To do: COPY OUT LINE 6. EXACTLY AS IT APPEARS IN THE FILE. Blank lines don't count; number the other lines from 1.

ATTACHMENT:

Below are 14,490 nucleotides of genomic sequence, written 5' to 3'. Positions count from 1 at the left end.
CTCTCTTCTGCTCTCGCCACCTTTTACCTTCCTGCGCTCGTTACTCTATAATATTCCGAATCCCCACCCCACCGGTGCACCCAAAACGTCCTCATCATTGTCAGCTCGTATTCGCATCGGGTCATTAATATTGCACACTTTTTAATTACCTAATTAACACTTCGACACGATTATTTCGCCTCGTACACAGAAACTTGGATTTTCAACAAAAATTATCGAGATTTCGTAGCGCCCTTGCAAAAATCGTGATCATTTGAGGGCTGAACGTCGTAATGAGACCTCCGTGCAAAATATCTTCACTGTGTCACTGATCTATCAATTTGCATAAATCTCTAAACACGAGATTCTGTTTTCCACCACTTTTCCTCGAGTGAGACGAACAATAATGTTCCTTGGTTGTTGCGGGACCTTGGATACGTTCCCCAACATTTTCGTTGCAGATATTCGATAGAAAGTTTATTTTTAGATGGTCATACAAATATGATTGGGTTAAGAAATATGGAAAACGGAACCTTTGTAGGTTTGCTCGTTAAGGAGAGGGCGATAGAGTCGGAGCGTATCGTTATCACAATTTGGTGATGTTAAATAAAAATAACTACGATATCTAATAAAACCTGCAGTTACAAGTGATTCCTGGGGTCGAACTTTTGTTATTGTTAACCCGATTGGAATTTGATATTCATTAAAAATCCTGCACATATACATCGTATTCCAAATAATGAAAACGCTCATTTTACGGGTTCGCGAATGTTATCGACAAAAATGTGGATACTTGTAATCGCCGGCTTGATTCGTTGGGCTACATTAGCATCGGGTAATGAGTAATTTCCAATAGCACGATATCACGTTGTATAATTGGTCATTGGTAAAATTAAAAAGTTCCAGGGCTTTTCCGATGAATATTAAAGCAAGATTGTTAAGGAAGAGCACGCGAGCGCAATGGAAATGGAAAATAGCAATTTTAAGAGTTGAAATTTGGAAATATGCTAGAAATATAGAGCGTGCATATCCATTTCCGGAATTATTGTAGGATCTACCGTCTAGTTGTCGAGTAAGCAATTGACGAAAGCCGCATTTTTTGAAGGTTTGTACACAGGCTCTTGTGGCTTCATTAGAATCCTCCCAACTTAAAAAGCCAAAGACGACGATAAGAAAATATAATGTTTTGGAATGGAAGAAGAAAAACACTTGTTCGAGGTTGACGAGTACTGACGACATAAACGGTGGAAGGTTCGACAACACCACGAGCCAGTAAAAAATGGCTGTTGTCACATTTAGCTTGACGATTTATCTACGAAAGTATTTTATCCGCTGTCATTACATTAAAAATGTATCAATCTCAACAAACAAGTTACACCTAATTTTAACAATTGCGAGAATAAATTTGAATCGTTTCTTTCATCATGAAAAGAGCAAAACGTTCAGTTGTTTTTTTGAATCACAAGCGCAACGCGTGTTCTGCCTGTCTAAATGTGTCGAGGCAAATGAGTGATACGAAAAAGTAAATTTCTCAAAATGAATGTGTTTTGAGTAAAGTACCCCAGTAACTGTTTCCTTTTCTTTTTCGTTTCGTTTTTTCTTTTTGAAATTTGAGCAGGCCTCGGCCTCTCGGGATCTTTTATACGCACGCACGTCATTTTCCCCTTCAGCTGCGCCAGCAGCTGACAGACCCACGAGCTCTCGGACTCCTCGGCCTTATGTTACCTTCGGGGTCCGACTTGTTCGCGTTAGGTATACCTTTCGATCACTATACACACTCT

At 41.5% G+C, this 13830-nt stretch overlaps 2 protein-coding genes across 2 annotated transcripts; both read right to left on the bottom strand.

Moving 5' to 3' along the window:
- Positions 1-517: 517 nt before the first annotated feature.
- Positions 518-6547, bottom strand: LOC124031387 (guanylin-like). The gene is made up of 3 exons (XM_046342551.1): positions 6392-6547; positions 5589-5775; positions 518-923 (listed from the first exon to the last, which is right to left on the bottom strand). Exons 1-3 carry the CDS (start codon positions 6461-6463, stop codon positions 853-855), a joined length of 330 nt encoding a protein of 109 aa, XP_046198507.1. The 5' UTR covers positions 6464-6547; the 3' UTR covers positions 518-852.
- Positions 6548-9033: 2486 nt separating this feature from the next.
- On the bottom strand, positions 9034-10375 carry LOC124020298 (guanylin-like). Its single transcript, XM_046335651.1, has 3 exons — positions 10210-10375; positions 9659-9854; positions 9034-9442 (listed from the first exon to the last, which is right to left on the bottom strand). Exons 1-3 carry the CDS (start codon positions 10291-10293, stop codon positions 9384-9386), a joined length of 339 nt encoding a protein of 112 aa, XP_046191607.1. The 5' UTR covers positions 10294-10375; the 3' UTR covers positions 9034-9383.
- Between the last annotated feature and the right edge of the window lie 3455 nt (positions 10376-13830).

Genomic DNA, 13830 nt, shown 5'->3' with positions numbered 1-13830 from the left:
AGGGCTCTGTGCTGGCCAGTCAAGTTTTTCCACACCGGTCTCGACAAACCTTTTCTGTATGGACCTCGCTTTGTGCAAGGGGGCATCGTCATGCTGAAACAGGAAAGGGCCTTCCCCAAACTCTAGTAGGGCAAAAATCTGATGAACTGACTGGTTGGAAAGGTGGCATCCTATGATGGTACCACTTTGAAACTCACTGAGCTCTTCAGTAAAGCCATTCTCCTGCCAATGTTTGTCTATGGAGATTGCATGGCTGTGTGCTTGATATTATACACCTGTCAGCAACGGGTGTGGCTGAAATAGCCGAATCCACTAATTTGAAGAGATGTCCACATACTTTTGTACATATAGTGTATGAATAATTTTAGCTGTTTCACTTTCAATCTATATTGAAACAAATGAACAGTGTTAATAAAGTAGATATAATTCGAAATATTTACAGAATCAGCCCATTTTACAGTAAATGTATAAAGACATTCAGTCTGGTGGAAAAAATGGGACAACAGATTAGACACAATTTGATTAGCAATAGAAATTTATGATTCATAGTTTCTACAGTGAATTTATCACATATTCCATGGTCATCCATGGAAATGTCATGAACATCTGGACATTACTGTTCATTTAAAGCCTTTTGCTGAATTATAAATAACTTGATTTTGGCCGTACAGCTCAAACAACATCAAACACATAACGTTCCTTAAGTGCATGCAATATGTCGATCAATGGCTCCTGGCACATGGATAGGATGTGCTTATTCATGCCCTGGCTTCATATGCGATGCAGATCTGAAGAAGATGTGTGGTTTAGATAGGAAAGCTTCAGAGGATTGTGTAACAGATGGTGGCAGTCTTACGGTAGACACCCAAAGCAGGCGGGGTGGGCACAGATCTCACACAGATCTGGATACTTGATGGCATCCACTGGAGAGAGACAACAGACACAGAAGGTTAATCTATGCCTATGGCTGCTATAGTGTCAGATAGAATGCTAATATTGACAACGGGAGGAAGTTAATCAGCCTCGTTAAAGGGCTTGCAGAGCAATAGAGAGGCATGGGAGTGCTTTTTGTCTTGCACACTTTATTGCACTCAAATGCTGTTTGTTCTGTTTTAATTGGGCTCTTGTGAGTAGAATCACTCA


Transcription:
- Positions 518-6547, bottom strand: LOC124031387 (guanylin-like). The gene is made up of 3 exons (XM_046342551.1): positions 6392-6547; positions 5589-5775; positions 518-923 (listed from the first exon to the last, which is right to left on the bottom strand). Exons 1-3 carry the CDS (start codon positions 6461-6463, stop codon positions 853-855), a joined length of 330 nt encoding a protein of 109 aa, XP_046198507.1. The 5' UTR covers positions 6464-6547; the 3' UTR covers positions 518-852.